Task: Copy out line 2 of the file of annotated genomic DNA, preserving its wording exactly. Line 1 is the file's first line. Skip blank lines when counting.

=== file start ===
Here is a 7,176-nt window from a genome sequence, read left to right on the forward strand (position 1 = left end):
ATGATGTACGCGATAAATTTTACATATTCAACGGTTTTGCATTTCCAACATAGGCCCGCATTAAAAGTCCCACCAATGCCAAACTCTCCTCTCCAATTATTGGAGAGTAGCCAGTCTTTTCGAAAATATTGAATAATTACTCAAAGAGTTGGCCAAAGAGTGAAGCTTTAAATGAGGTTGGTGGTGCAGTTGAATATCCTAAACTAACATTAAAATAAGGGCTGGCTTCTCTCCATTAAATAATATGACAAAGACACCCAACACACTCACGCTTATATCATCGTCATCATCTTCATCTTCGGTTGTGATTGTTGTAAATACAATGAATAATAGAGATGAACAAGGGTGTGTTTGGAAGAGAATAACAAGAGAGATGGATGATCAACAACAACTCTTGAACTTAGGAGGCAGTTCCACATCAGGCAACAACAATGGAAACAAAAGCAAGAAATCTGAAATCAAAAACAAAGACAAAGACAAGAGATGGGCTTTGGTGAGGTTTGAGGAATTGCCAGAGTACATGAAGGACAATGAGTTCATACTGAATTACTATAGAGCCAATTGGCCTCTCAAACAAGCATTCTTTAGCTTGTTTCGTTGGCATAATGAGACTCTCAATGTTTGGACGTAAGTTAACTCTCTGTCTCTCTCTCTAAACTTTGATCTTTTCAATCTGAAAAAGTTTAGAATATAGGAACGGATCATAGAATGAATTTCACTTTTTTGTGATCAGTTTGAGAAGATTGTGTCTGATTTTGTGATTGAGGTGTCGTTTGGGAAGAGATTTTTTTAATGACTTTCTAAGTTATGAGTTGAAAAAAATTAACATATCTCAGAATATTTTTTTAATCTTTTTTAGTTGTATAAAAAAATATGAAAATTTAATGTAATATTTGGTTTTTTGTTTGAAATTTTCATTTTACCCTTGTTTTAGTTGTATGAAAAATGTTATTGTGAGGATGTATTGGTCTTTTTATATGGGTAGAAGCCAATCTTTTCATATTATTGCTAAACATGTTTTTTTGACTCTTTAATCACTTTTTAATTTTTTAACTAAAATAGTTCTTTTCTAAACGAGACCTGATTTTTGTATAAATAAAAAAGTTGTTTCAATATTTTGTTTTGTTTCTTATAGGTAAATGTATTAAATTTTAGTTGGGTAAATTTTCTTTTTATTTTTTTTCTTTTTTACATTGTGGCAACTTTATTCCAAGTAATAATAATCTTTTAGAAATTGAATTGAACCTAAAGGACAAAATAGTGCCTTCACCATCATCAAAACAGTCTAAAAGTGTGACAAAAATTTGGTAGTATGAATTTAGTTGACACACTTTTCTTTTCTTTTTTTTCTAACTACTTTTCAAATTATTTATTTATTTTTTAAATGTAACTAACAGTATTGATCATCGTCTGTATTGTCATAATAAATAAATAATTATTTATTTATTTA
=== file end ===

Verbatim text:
ATGATGTACGCGATAAATTTTACATATTCAACGGTTTTGCATTTCCAACATAGGCCCGCATTAAAAGTCCCACCAATGCCAAACTCTCCTCTCCAATTATTGGAGAGTAGCCAGTCTTTTCGAAAATATTGAATAATTACTCAAAGAGTTGGCCAAAGAGTGAAGCTTTAAATGAGGTTGGTGGTGCAGTTGAATATCCTAAACTAACATTAAAATAAGGGCTGGCTTCTCTCCATTAAATAATATGACAAAGACACCCAACACACTCACGCTTATATCATCGTCATCATCTTCATCTTCGGTTGTGATTGTTGTAAATACAATGAATAATAGAGATGAACAAGGGTGTGTTTGGAAGAGAATAACAAGAGAGATGGATGATCAACAACAACTCTTGAACTTAGGAGGCAGTTCCACATCAGGCAACAACAATGGAAACAAAAGCAAGAAATCTGAAATCAAAAACAAAGACAAAGACAAGAGATGGGCTTTGGTGAGGTTTGAGGAATTGCCAGAGTACATGAAGGACAATGAGTTCATACTGAATTACTATAGAGCCAATTGGCCTCTCAAACAAGCATTCTTTAGCTTGTTTCGTTGGCATAATGAGACTCTCAATGTTTGGACGTAAGTTAACTCTCTGTCTCTCTCTCTAAACTTTGATCTTTTCAATCTGAAAAAGTTTAGAATATAGGAACGGATCATAGAATGAATTTCACTTTTTTGTGATCAGTTTGAGAAGATTGTGTCTGATTTTGTGATTGAGGTGTCGTTTGGGAAGAGATTTTTTTAATGACTTTCTAAGTTATGAGTTGAAAAAAATTAACATATCTCAGAATATTTTTTTAATCTTTTTTAGTTGTATAAAAAAATATGAAAATTTAATGTAATATTTGGTTTTTTGTTTGAAATTTTCATTTTACCCTTGTTTTAGTTGTATGAAAAATGTTATTGTGAGGATGTATTGGTCTTTTTATATGGGTAGAAGCCAATCTTTTCATATTATTGCTAAACATGTTTTTTTGACTCTTTAATCACTTTTTAATTTTTTAACTAAAATAGTTCTTTTCTAAACGAGACCTGATTTTTGTATAAATAAAAAAGTTGTTTCAATATTTTGTTTTGTTTCTTATAGGTAAATGTATTAAATTTTAGTTGGGTAAATTTTCTTTTTATTTTTTTTCTTTTTTACATTGTGGCAACTTTATTCCAAGTAATAATAATCTTTTAGAAATTGAATTGAACCTAAAGGACAAAATAGTGCCTTCACCATCATCAAAACAGTCTAAAAGTGTGACAAAAATTTGGTAGTATGAATTTAGTTGACACACTTTTCTTTTCTTTTTTTTCTAACTACTTTTCAAATTATTTATTTATTTTTTAAATGTAACTAACAGTATTGATCATCGTCTGTATTGTCATAATAAATAAATAATTATTTATTTATTTA